Loblolly Pine by Holly Cian
None of it matters, the complete genome sequence. Resinous,
the thick yellow like a polluted sky, the tree reaching over
and bearing its needles. Like a playhouse of balls, thick
and enough to swim through. The imitation of water.
But yellow as some bogs or the dull stripes of a spider
as it clings its web across your porch. An occupational
moon. Seeds taken to space and returned, then rediscovered.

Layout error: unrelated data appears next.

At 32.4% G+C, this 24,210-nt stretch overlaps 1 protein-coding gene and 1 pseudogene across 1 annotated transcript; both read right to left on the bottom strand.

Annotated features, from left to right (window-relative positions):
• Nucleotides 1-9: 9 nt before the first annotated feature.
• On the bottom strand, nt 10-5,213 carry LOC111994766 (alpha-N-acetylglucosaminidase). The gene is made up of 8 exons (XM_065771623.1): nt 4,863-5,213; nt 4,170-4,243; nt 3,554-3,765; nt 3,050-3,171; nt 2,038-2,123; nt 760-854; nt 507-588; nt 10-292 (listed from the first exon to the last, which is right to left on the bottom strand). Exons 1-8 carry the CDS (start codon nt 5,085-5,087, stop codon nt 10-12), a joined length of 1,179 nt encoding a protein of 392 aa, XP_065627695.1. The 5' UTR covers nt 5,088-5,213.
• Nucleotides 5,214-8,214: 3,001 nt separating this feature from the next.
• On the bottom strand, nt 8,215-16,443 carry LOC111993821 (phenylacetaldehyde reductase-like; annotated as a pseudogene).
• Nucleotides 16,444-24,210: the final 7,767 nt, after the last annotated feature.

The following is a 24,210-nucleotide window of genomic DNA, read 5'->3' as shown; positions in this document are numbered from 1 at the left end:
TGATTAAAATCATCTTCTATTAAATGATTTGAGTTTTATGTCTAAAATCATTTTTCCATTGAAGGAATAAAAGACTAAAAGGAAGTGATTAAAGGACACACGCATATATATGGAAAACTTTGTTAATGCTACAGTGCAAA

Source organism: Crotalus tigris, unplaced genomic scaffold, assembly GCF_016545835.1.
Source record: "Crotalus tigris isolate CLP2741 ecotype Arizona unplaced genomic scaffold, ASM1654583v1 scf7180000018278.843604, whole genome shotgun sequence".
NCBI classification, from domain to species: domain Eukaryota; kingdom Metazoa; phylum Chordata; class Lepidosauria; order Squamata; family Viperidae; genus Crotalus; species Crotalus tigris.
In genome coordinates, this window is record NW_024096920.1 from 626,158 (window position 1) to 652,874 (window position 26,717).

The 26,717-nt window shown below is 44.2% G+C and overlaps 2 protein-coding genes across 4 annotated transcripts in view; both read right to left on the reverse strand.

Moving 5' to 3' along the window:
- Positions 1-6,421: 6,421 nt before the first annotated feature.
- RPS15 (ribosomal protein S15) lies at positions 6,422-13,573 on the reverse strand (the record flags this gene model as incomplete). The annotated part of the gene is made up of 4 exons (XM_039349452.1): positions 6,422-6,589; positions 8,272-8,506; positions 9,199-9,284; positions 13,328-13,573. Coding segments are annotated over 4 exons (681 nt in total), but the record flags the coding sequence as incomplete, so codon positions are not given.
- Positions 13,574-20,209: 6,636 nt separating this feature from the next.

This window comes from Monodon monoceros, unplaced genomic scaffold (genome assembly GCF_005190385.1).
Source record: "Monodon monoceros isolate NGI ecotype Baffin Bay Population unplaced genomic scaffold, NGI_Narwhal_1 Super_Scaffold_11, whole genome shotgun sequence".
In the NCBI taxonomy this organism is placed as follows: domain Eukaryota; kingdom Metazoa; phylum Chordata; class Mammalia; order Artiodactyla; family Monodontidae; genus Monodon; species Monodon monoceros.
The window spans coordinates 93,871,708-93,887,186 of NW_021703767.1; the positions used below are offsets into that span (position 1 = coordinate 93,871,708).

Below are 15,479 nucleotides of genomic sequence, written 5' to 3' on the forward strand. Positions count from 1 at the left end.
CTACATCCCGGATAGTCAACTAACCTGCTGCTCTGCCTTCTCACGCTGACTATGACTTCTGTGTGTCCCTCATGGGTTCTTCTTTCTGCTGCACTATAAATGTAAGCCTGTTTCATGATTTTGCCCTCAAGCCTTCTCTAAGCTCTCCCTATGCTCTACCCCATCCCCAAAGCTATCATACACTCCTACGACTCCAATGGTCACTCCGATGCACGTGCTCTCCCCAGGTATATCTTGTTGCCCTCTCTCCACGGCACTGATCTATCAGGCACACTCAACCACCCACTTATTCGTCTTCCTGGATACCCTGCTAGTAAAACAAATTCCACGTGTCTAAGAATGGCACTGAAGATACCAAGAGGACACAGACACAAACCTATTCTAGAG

Are all seeds open to the wider world? Most often,
our habitat can kill us, but so can where we’ve been.
A tree with a straight base and the insects crawling
around it. A cloud struck from view. Around us,
the small kickback of a motorcycle, the space of energy
and sound. The lower lands has stretched itself
like an unworn sheet. Yes, it is singular. Yes, it stretches
like a body long after the crash and pressure of time.
Holly Cian holds a BA in creative writing from the College of Charleston and an MA in literature from Western Carolina University. Her poems have been published in Pinesong, The Great Smokies Review, Sixfold, and in the anthology Witness: Appalachia to Hatteras. She lives in Asheville, N.C.